Sports Law Blog
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Monday, January 14, 2008
The thorny and challenging issue of disabled track and field athletes

Track and field competition presents unique challenges when it comes to how to handle disabled athletes. The latest example is the international track and field governing body's decision to bar from the Beijing Olympics "Blade Runner" Oscar Pistorius, a South African double-amputee who participates in sprint racing using prosthetic limbs. According to the IAAF's press release:
It is evident that an athlete using the Cheetah prosthetic is able to run at the same speed as able bodied athletes with lower energy consumption. Running with prosthetic blades leads to less vertical motion combined with less mechanical work for lifting the body. As well as this, the energy loss in the blade is significantly lower than in the human ankle joints in sprinting at maximum speed. An athlete using this prosthetic blade has a demonstrable mechanical advantage (more than 30%) when compared to someone not using the blade.

IAAF Council has been able to review the full report and has decided that the prosthetic blades known as “cheetahs” should be considered as technical aids in clear contravention of IAAF Rule 144.2. As a result, Oscar Pistorius is not eligible to compete in competitions organised under IAAF Rules.

Pistorius has vowed to appeal the case to the Court for the Arbitration of Sports. Presumably, the resolution of the case will turn on whether the IAAF has applied its own eligibilty rule accurately, rather than on any particular jurisdiction's disability protection laws.

Still, it's interesting to speculate as to how would this case be resolved under the famous Casey Martin decision were the IAAF subject to American anti-discrimination law? Remember that in the Martin case, the majority of the court opined that while riding a cart might be an advantage for most golfers, it would not be in Martin's case because he would be more exhausted than others even if he were allowed to ride a cart. Might the same logic allow an athlete who has no legs to use a device that would give an unfair competitive advantage in most instances but not in light of a particular athlete's condition?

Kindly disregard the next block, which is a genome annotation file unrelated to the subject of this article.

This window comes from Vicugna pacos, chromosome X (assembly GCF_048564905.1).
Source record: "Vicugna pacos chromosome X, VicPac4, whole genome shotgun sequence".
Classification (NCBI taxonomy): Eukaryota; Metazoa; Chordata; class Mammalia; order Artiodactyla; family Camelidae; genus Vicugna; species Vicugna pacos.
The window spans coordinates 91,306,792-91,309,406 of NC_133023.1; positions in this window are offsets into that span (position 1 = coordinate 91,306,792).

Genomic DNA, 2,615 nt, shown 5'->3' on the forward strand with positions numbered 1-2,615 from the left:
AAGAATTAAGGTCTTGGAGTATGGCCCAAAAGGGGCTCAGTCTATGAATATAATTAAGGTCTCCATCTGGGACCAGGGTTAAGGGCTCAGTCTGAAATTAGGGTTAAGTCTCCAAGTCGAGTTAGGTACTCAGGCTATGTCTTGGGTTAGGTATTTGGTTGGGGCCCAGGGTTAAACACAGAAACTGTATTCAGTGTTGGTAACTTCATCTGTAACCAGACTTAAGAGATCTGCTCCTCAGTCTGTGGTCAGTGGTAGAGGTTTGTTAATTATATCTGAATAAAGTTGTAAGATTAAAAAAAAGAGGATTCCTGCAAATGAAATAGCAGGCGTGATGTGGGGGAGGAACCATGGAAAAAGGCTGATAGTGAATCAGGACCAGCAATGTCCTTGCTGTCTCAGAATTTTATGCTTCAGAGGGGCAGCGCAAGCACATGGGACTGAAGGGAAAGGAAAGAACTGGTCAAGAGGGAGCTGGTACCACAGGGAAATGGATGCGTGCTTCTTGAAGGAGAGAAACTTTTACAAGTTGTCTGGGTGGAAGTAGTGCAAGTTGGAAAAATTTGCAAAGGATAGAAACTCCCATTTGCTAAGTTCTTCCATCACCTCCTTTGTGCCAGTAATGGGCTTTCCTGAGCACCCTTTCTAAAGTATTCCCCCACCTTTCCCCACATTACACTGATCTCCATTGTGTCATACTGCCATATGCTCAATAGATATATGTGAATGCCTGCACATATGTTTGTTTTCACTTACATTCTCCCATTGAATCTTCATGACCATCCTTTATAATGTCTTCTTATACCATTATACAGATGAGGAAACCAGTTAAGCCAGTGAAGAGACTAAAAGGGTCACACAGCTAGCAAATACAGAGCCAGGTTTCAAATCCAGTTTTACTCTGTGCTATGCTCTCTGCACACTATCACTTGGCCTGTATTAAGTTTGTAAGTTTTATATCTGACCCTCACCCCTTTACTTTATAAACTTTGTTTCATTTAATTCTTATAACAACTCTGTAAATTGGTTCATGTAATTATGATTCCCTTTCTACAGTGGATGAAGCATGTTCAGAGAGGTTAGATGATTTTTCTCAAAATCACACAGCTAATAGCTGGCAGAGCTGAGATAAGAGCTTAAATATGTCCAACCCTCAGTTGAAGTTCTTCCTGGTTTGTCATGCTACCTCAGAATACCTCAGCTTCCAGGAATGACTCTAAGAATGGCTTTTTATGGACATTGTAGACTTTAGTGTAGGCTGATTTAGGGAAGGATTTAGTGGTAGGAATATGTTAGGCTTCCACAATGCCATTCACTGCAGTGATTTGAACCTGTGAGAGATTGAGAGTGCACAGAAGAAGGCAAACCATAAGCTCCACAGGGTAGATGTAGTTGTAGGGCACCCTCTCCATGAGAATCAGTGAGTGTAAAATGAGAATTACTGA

Another great example of the challenging issues raised by disabled track and field athletes can be found in a case published last year, McFadden v. Grasmick, 485 F.Supp.2d 642 (D.Maryland 2007). In that case, a federal court considered the issue of whether not counting a wheelchair track athlete's performance in assigning "team competition" points at track meets violated the ADA. Since very few schools competed in wheelchair racing, the track association decided that it would be an unfair competitive advantage for the athlete's school. The district court denied plaintiff's request for an injunction.

Hat tip to UT 3L Matt Budds for bringing the IAAF ruling to my attention.


IAAF will surely win. This guy can run in the paralympics.

Anonymous Anonymous -- 1/14/2008 12:57 PM  

my problem with the decision is double:

1. unlike drugs we have no cheating element here.

2. there is no danger of this becoming a trend.

so let him run - as far as i know he is a marginal semi-final prospect.


Anonymous -- 1/14/2008 5:50 PM  

Unfortunately for those who feel that Casey and this guy are all victims of some sort of discrimination, the IAAF really does not care. It only cares about enforcing it's own rules. Ahh, the sweet and refreshing taste of international sports law justice: Make rules and enforce rules-such a foreign concept to Americans and Major League Baseball.

Anonymous Anonymous -- 1/14/2008 8:59 PM  

Take this one step further:

Let's say that there is a ruling in favor of the athlete, and the IAAF appeals to the Court of Arbitration for Sport. That body then rules against the athlete and in favor of the IAAF. I doubt the Court for Arbitration is covered under the ADA, so the athlete is out of the Olympics. Or, is it? (Imagine the checkerboard of countries under those circumstances; some would allow the athlete in question to participate in the--for no better word--non-disabled events while other countries wouldn't.)

Sigh . . . another reason to modify or eliminate the ADA.... .

Anonymous Anonymous -- 1/21/2008 10:06 AM  

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